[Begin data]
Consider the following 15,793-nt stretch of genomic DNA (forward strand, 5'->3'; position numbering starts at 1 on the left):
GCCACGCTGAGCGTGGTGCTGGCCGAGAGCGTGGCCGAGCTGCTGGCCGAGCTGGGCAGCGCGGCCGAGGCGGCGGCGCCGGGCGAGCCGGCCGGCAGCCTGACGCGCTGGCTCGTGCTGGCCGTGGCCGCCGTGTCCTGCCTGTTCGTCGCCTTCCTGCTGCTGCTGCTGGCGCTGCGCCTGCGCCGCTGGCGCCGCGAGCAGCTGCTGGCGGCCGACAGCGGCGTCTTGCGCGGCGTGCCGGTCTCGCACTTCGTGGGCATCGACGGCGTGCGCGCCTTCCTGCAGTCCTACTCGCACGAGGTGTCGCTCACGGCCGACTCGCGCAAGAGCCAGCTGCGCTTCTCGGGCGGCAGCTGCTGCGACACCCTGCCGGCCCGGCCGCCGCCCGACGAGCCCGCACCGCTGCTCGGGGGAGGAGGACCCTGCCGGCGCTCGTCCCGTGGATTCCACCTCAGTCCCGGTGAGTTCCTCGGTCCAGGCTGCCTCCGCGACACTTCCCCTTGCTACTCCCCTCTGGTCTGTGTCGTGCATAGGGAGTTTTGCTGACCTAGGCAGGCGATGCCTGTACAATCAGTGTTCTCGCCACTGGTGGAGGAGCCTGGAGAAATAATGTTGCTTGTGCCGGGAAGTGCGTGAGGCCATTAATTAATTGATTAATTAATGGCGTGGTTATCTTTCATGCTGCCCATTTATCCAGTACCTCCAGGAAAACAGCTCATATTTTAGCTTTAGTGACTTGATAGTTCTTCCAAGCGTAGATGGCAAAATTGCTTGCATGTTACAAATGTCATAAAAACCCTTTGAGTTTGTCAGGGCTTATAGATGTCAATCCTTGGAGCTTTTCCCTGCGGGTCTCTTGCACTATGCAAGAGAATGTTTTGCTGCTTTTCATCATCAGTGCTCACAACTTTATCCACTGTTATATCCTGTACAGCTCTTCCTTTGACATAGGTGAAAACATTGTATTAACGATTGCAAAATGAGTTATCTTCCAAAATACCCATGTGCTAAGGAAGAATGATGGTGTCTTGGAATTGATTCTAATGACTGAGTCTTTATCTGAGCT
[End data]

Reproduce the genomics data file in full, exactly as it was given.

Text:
Consider the following 15,793-nt stretch of genomic DNA (forward strand, 5'->3'; position numbering starts at 1 on the left):
GCCACGCTGAGCGTGGTGCTGGCCGAGAGCGTGGCCGAGCTGCTGGCCGAGCTGGGCAGCGCGGCCGAGGCGGCGGCGCCGGGCGAGCCGGCCGGCAGCCTGACGCGCTGGCTCGTGCTGGCCGTGGCCGCCGTGTCCTGCCTGTTCGTCGCCTTCCTGCTGCTGCTGCTGGCGCTGCGCCTGCGCCGCTGGCGCCGCGAGCAGCTGCTGGCGGCCGACAGCGGCGTCTTGCGCGGCGTGCCGGTCTCGCACTTCGTGGGCATCGACGGCGTGCGCGCCTTCCTGCAGTCCTACTCGCACGAGGTGTCGCTCACGGCCGACTCGCGCAAGAGCCAGCTGCGCTTCTCGGGCGGCAGCTGCTGCGACACCCTGCCGGCCCGGCCGCCGCCCGACGAGCCCGCACCGCTGCTCGGGGGAGGAGGACCCTGCCGGCGCTCGTCCCGTGGATTCCACCTCAGTCCCGGTGAGTTCCTCGGTCCAGGCTGCCTCCGCGACACTTCCCCTTGCTACTCCCCTCTGGTCTGTGTCGTGCATAGGGAGTTTTGCTGACCTAGGCAGGCGATGCCTGTACAATCAGTGTTCTCGCCACTGGTGGAGGAGCCTGGAGAAATAATGTTGCTTGTGCCGGGAAGTGCGTGAGGCCATTAATTAATTGATTAATTAATGGCGTGGTTATCTTTCATGCTGCCCATTTATCCAGTACCTCCAGGAAAACAGCTCATATTTTAGCTTTAGTGACTTGATAGTTCTTCCAAGCGTAGATGGCAAAATTGCTTGCATGTTACAAATGTCATAAAAACCCTTTGAGTTTGTCAGGGCTTATAGATGTCAATCCTTGGAGCTTTTCCCTGCGGGTCTCTTGCACTATGCAAGAGAATGTTTTGCTGCTTTTCATCATCAGTGCTCACAACTTTATCCACTGTTATATCCTGTACAGCTCTTCCTTTGACATAGGTGAAAACATTGTATTAACGATTGCAAAATGAGTTATCTTCCAAAATACCCATGTGCTAAGGAAGAATGATGGTGTCTTGGAATTGATTCTAATGACTGAGTCTTTATCTGAGCT